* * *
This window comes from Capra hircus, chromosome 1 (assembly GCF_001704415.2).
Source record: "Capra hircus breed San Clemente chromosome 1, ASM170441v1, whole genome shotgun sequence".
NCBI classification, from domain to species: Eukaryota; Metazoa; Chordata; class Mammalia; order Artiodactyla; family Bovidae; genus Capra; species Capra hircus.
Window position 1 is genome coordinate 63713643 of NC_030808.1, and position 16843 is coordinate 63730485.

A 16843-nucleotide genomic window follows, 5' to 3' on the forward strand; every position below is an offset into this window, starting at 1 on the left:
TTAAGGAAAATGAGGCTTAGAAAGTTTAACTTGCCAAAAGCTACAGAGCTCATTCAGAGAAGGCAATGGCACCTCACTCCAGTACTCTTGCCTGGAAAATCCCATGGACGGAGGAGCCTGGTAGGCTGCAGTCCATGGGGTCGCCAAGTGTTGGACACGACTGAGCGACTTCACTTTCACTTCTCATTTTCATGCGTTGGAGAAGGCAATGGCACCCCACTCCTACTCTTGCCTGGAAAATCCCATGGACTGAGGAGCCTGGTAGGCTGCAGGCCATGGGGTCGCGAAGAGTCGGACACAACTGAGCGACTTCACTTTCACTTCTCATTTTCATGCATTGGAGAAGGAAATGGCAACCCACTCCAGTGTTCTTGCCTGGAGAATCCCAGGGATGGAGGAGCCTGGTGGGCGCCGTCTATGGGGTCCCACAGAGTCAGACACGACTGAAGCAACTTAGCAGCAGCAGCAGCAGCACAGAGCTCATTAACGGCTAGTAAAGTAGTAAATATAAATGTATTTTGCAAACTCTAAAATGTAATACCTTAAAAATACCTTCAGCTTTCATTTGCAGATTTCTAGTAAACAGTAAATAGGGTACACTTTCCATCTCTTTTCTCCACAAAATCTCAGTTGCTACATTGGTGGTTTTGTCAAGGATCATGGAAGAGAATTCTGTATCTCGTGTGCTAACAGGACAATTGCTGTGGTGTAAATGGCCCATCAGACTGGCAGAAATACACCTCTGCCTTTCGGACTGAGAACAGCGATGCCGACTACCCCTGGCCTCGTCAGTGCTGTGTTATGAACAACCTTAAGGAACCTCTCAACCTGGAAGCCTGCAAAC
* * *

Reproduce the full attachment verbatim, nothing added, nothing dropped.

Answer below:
This window comes from Capra hircus, chromosome 1 (assembly GCF_001704415.2).
Source record: "Capra hircus breed San Clemente chromosome 1, ASM170441v1, whole genome shotgun sequence".
NCBI classification, from domain to species: Eukaryota; Metazoa; Chordata; class Mammalia; order Artiodactyla; family Bovidae; genus Capra; species Capra hircus.
Window position 1 is genome coordinate 63713643 of NC_030808.1, and position 16843 is coordinate 63730485.

A 16843-nucleotide genomic window follows, 5' to 3' on the forward strand; every position below is an offset into this window, starting at 1 on the left:
TTAAGGAAAATGAGGCTTAGAAAGTTTAACTTGCCAAAAGCTACAGAGCTCATTCAGAGAAGGCAATGGCACCTCACTCCAGTACTCTTGCCTGGAAAATCCCATGGACGGAGGAGCCTGGTAGGCTGCAGTCCATGGGGTCGCCAAGTGTTGGACACGACTGAGCGACTTCACTTTCACTTCTCATTTTCATGCGTTGGAGAAGGCAATGGCACCCCACTCCTACTCTTGCCTGGAAAATCCCATGGACTGAGGAGCCTGGTAGGCTGCAGGCCATGGGGTCGCGAAGAGTCGGACACAACTGAGCGACTTCACTTTCACTTCTCATTTTCATGCATTGGAGAAGGAAATGGCAACCCACTCCAGTGTTCTTGCCTGGAGAATCCCAGGGATGGAGGAGCCTGGTGGGCGCCGTCTATGGGGTCCCACAGAGTCAGACACGACTGAAGCAACTTAGCAGCAGCAGCAGCAGCACAGAGCTCATTAACGGCTAGTAAAGTAGTAAATATAAATGTATTTTGCAAACTCTAAAATGTAATACCTTAAAAATACCTTCAGCTTTCATTTGCAGATTTCTAGTAAACAGTAAATAGGGTACACTTTCCATCTCTTTTCTCCACAAAATCTCAGTTGCTACATTGGTGGTTTTGTCAAGGATCATGGAAGAGAATTCTGTATCTCGTGTGCTAACAGGACAATTGCTGTGGTGTAAATGGCCCATCAGACTGGCAGAAATACACCTCTGCCTTTCGGACTGAGAACAGCGATGCCGACTACCCCTGGCCTCGTCAGTGCTGTGTTATGAACAACCTTAAGGAACCTCTCAACCTGGAAGCCTGCAAAC